"Stop it!" interjected dad. "Weena, they've been like that for nearly 30 years."
"Anyway," I said. "Getting back to locusts, there's also fenitrothion."
"True. I saw a report on it. I think it's approved for grapes. I've got to go back. We'll see you."
"Not if I see you first!" I responded. I think I started saying that when I was nine or ten. David left, laughing.
"Did he say anything about Sandra?" Weena inquired.
"No. And I didn't ask about the kids, either."
Saturday morning I realised that there was no point in trying to reach Janice – it would have to wait until Monday.
"Want to visit your patient?"
"Later. Maybe around 10:30 or 11. Could we ride over on horseback?"
"I'll ask dad." When I did, he immediately told a stockman to saddle two -- "that mare for Weena" -- for us.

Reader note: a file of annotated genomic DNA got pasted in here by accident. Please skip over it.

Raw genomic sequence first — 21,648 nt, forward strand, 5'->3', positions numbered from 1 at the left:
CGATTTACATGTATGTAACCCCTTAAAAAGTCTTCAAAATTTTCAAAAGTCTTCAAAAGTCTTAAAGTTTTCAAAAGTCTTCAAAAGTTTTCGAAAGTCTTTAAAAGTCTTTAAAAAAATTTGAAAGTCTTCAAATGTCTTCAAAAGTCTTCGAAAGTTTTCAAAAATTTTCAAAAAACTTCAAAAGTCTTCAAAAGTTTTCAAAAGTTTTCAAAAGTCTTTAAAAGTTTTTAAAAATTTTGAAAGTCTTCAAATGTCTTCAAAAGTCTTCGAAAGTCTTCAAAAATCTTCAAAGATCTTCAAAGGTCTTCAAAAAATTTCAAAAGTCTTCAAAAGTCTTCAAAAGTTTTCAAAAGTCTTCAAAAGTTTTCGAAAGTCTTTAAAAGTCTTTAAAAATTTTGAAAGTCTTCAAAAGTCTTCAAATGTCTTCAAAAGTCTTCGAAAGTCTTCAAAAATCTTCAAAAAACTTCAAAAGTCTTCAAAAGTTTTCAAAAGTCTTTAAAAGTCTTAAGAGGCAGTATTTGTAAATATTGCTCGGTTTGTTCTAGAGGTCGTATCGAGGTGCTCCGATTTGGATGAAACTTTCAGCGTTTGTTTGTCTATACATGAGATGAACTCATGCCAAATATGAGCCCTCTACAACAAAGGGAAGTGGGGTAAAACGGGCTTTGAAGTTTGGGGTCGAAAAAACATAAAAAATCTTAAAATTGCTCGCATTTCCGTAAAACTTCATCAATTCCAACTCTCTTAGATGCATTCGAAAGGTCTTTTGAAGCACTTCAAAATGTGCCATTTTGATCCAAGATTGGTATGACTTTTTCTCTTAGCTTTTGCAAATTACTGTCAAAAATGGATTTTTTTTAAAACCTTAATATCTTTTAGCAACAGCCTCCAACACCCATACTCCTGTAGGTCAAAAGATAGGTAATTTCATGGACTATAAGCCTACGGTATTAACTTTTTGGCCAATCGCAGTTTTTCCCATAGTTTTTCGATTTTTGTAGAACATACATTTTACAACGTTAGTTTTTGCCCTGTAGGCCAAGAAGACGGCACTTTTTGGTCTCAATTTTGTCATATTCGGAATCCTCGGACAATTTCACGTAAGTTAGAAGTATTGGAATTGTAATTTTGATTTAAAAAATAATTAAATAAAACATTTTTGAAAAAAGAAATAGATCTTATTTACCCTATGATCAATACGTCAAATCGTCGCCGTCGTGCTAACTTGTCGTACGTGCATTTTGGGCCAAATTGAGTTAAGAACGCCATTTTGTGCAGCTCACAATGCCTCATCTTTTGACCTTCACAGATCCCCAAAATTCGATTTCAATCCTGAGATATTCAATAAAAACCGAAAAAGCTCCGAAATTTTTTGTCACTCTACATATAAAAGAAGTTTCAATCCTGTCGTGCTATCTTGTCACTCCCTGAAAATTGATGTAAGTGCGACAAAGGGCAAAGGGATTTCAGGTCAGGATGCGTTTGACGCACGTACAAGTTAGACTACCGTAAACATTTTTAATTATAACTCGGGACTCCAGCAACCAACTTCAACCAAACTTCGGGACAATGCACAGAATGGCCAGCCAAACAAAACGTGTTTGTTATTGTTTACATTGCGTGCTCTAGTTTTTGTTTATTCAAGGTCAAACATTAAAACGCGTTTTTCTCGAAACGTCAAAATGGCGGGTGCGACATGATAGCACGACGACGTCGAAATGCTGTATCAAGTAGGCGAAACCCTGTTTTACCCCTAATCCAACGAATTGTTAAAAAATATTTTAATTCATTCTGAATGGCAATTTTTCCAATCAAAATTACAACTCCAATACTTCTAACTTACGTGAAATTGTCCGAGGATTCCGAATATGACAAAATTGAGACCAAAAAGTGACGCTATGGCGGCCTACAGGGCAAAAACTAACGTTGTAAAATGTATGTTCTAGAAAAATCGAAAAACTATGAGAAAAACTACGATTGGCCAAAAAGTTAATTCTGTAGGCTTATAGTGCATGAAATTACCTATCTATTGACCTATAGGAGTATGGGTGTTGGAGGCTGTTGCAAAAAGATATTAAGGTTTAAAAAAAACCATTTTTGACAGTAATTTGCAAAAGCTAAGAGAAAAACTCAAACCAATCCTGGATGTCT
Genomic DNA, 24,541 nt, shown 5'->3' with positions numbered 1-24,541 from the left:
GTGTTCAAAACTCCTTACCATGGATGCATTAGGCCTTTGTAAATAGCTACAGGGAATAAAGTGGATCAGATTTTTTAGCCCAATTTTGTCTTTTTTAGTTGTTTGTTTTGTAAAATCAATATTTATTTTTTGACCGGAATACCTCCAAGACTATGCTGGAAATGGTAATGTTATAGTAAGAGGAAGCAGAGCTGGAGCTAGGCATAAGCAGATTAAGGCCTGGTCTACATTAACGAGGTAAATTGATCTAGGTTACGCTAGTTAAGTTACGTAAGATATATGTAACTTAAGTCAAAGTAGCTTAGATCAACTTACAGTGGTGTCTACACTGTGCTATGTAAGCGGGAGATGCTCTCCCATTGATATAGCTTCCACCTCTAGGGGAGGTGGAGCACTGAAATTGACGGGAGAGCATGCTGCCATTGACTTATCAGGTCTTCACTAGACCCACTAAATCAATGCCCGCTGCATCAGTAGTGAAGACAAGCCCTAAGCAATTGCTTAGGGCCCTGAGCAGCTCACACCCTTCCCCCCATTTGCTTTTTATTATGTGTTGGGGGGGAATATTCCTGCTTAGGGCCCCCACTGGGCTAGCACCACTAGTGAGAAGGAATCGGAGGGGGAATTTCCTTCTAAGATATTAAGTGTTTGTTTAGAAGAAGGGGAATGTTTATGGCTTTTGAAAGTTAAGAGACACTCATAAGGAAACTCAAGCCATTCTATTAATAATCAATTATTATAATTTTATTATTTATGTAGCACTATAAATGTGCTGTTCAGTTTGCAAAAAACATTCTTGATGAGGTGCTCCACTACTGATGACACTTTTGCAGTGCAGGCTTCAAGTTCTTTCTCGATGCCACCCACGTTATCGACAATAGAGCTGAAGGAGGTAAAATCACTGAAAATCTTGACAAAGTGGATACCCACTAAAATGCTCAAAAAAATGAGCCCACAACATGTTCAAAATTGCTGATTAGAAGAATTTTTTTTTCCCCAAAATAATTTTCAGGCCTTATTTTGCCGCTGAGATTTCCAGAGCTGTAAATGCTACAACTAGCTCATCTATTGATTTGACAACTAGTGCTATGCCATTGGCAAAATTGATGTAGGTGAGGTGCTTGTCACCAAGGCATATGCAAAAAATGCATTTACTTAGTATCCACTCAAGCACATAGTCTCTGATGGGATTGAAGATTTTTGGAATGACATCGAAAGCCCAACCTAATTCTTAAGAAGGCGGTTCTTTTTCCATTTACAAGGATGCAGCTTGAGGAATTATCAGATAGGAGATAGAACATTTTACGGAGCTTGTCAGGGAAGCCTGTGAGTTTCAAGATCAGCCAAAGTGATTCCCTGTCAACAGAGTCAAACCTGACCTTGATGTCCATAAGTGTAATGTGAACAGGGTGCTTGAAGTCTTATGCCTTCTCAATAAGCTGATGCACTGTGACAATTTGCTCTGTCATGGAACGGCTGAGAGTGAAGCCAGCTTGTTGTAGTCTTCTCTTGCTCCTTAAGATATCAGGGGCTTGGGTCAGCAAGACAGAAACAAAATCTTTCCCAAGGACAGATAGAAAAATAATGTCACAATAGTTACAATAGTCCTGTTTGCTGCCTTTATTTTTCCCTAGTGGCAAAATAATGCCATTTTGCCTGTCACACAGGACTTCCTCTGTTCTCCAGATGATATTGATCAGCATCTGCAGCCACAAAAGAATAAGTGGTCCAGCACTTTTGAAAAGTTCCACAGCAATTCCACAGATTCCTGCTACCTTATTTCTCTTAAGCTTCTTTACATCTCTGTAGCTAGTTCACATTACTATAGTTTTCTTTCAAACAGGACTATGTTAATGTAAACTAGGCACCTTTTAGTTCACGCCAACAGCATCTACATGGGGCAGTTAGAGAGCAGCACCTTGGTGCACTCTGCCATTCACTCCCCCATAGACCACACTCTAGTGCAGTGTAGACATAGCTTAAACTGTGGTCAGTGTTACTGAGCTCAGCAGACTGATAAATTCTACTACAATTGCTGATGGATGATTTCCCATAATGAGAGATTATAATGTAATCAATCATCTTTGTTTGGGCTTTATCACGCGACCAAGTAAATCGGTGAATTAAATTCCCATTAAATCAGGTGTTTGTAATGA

"We won't be gone for more than an hour or so," I said.
We walked the horses for a while and just held hands – not that easy on horseback. The grass smelled nice, but what I could see of the insect life wasn't promising. I wondered what the APLC was doing in preparation.
The Australian Plague Locust Commission is a part of the Department of Agriculture, Fisheries and Forestry.
When we got nearer the campsite, I realised there was a signal fire burning, but I'd never learned to read smoke. Jacky was feeding grass to the fire as we rode up. Jimmy was sitting up with a blanket about him.
"Hey, Gordy. Hey, Weena," Jacky said.
"'Morning. How do you feel, Jimmy?" asked Weena.
"Me pretty good. Not very crook."
"Yes, Weena. Taste bad, do good. Jacky bin telling Kullila. Mebbe come visit."
"Isn't that far?" I asked.
"I think it's around 300 kilometres," said Jacky.
"What's Kullila?" asked Weena. "I thought he said Kalchut, yesterday."
All three of us laughed. "There is no Kalchut tribe," I said. "It's a joke. One of Upfield's mysteries involves a Queensland tribe, so Jacky and I picked it up as a term for member of a tribe. Jimmy's a Kullila, from around Cunnamilla or Nockatunga near the border with the Northern Territory."